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Other Learning Opportunities for Stay-at-home Scientists

The ASBMB Women in Biochemistry and Molecular Biology Committee is offering a free showing of Picture A Scientist which examine the lives of women scientists in academia. You can register at NEW

CIT Technology Training Program - Fall Training Term (9-13)

NCI RNA Biology Initiative Retreat 2020 – Nov. 10

Science Communication in the Context of a Pandemic: Highlights and Lessons: September 24, 2020

Virtual Workshop - COVID-19 in Pregnancy: Clinical, Research, and Therapeutics Updates: September 15, 10:00 am-4:15 pm (EDT) from NICHD and the FDA

Explore the SACNAS Webinar Library. Newest addition: On-Demand Webinar: Pubic Health in Indigenous Populations

Upcoming ASCB (American Society for Cell Biology) Webinars

NLM/MLA Leiter Lecture - Dr. John Brownstein on Digital Epidemiology and the COVID-19 Pandemic

Inside the Coronavirus: Special Coverage from Scientific American, fantastic graphics that explain what scientists know now about SARS-CoV-2 now and will be updated as we learn more Icon NEW

NINR Artificial Intelligence Virtual Boot Camp. Videos are now available at

ABRCMS (The Annual Biomedical Research Conference for Minority Students) has created ABRCMS Online

NLM’s Ada Lovelace Computational Health Lecture Series "AI in the Age of COVID-19: Computational Tools for a Pandemic”

Supporting People with Addiction During COVID-19: A webinar series from the National Academy of Medicine

NIH Office of Behavioral and Social Sciences Research presentation: "What are we learning from talking to scientists about scientific communication?" May 19, 2020, 2:00 - 3:00 pm EDT

Harvard T.H. Chan School of Public Health Fall Activities. FORUM: The Coronavirus Pandemic: Global Race for a Vaccine, September 15 at noon ET and later on demand and a new session of When Public Health Means Business, September 23 at noon Icon NEW

Summer Content from the Harvard T.H. Chan School of Public Health, including a series on Voices in Leadership during Crises Icon NEW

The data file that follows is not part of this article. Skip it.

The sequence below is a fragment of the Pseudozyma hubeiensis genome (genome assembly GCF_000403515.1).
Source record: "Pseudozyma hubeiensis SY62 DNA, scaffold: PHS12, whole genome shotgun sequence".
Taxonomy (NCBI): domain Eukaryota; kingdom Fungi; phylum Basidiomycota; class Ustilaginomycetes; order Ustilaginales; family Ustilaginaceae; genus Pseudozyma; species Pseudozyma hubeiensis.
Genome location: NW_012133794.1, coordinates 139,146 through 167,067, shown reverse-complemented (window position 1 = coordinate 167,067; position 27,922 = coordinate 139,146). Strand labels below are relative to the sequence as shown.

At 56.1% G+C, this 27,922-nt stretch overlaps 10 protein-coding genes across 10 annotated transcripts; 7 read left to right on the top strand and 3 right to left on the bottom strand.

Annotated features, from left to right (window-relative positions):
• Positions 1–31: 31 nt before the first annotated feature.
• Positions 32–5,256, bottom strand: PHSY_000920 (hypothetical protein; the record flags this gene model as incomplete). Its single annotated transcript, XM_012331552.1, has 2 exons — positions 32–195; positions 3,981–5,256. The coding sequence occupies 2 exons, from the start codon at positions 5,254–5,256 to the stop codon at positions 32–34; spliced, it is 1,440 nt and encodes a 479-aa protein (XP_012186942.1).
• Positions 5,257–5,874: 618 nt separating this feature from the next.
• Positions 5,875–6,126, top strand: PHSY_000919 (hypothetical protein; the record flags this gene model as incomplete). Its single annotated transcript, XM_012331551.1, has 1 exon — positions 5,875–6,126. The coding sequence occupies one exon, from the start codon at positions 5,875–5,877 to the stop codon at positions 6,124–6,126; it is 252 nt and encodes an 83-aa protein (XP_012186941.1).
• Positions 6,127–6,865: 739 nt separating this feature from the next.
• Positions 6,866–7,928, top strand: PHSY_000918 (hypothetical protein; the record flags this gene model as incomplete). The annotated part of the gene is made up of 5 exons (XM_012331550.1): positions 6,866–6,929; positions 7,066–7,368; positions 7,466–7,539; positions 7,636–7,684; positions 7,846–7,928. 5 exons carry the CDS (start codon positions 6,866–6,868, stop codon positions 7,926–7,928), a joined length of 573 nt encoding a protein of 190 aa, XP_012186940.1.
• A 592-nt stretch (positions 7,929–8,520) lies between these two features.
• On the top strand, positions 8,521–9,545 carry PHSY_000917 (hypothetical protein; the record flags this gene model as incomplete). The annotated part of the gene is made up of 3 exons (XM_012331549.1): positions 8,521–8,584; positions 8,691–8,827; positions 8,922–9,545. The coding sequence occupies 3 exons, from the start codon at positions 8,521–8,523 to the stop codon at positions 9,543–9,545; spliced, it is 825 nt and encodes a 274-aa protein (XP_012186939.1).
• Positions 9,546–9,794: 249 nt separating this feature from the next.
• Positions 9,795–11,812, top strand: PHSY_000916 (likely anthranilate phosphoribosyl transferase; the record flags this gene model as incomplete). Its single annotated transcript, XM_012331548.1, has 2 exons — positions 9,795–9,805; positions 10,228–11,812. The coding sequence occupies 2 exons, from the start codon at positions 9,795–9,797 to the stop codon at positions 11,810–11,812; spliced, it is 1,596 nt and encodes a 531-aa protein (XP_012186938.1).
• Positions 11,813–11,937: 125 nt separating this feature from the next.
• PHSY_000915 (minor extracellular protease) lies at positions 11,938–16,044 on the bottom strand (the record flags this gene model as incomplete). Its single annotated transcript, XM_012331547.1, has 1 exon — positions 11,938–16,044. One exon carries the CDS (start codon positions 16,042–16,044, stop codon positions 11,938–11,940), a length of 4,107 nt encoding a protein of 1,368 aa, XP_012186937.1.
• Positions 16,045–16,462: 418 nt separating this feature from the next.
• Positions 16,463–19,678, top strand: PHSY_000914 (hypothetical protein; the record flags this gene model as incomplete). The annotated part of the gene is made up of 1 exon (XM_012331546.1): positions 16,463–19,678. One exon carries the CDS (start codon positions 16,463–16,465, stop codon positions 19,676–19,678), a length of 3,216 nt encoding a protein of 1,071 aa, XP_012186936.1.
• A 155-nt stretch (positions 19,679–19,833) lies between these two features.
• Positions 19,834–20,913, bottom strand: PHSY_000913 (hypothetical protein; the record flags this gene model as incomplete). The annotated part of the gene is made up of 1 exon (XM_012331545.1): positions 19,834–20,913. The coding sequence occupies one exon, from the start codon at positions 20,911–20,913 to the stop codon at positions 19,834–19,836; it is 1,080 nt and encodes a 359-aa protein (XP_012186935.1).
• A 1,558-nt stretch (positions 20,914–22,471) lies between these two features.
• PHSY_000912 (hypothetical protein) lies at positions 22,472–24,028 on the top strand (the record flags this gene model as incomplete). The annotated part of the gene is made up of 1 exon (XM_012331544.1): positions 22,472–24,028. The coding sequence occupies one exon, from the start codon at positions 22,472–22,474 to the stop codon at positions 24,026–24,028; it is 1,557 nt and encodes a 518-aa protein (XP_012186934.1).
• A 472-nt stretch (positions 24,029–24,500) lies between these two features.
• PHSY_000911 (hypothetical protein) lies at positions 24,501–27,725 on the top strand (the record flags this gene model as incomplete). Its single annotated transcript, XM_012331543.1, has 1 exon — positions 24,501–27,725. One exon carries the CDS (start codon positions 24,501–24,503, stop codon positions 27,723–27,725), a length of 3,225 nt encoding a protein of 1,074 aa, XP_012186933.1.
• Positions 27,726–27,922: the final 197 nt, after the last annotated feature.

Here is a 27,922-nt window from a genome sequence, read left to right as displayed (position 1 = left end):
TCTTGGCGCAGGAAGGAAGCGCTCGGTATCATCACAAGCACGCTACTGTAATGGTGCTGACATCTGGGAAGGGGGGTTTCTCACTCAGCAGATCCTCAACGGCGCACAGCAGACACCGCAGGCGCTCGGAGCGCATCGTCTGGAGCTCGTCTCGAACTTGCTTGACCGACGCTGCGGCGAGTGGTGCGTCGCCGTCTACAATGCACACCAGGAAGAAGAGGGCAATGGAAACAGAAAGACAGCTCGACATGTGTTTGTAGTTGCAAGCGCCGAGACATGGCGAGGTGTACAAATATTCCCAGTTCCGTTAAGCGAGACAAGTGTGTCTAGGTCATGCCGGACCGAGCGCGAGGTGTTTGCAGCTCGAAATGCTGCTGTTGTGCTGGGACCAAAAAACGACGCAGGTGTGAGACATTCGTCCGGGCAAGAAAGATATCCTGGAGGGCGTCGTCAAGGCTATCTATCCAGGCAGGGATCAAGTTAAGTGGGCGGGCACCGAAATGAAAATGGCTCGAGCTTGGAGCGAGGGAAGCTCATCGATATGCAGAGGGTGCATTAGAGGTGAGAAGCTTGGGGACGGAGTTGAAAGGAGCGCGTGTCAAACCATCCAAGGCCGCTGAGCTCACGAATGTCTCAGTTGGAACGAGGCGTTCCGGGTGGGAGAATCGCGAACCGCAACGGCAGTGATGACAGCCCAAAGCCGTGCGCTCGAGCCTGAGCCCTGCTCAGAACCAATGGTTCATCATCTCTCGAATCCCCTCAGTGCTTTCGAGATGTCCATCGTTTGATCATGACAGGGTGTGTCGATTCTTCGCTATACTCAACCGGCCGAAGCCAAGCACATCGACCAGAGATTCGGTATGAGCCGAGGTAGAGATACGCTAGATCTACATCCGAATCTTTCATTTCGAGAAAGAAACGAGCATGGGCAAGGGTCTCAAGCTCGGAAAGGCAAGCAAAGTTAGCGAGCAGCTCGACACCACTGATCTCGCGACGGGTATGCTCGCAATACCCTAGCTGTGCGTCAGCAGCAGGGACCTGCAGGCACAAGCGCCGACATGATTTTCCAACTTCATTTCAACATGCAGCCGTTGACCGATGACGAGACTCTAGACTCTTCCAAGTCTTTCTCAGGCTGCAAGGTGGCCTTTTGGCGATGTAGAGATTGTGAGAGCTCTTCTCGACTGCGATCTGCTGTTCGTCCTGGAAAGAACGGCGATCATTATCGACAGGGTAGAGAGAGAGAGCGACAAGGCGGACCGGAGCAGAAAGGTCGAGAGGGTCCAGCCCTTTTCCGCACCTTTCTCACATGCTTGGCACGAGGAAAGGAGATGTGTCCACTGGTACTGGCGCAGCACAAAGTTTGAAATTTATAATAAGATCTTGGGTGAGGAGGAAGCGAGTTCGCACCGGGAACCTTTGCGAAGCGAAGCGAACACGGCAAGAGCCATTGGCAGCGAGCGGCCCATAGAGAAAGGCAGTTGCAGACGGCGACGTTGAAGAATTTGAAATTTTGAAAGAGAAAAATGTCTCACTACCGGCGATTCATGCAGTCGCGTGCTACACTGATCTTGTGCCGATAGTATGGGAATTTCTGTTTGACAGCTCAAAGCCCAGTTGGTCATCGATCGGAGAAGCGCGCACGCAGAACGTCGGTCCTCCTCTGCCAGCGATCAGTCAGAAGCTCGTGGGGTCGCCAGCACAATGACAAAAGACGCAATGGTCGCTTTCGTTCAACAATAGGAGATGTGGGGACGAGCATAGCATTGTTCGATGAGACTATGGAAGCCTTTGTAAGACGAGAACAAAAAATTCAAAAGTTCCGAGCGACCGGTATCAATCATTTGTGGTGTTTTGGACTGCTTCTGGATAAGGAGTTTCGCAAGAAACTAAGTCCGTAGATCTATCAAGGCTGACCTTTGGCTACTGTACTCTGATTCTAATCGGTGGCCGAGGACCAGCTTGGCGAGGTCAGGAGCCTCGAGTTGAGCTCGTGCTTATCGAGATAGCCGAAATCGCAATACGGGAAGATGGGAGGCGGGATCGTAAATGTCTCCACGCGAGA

National Academy of Sciences COVID-19 Update

Virtual Radcliffe Discussion Series: Health Inequity in the Age of COVID-19

1918 Spanish Flu historical documentary | Swine Flu Pandemic | Deadly plague of 1918

NLM Research Symposium: Reporting, Recording, and Remembering the 1918 Influenza Epidemic

PBS Film: “Ken Burns presents The Gene: An Intimate History”, now available for streaming

NIH Begins Study to Quantify Undetected Cases of Coronavirus Infection (read the article)

New Science Webinar from AAAS: Coronavirus: A Survival Guide (now available on demand)

FAES Offerings: FAES Online Workshops for Fall Icon NEW ; An Afternoon with an NIH PI, a recorded lecture series

NIH COVID-19 Lecture Series Icon NEW

Visit the National Academies Press to Download FREE PDFs of Their Reports

Virtual Keystone Symposia: Sessions are available on demand.

NIGMS Training Offerings: NIGMS Virtual Learning Resources AND Webinar Series  Icon NEW

NIAID Bioinformatics and Computational Biosciences Branch Webinars

NIH LIBRARY SERVICES: NIH Library Online Training Classes AND Other Online Services, Training, and Resources, A Web Guide on 3D Printing Medical Supplies; Courses for October and November; JoVE Science Education Videos; Enhance Your Data Science Skills with the SAGE Data Science Video Collection; Introduction to Adobe Illustrator, October 7 Icon NEW

CIT Technology Training Program - Fall Training Term (9-13)


As the outbreak of COVID-19 continues, we will present our training sessions via WebEx; at this time, space will be limited for better facilitation.

Would you like to learn more about virtual meetings?  Are you looking to make your documents Section 508 compliant?  Are you using Microsoft Office 2016 applications?  We can be of assistance.  There is no charge for most of the courses and seminars (any charges would be listed with the course description), and registration is open to NIH staff as well as all users of CIT computing facilities.  Please use the links below to find more details about the courses and to register online.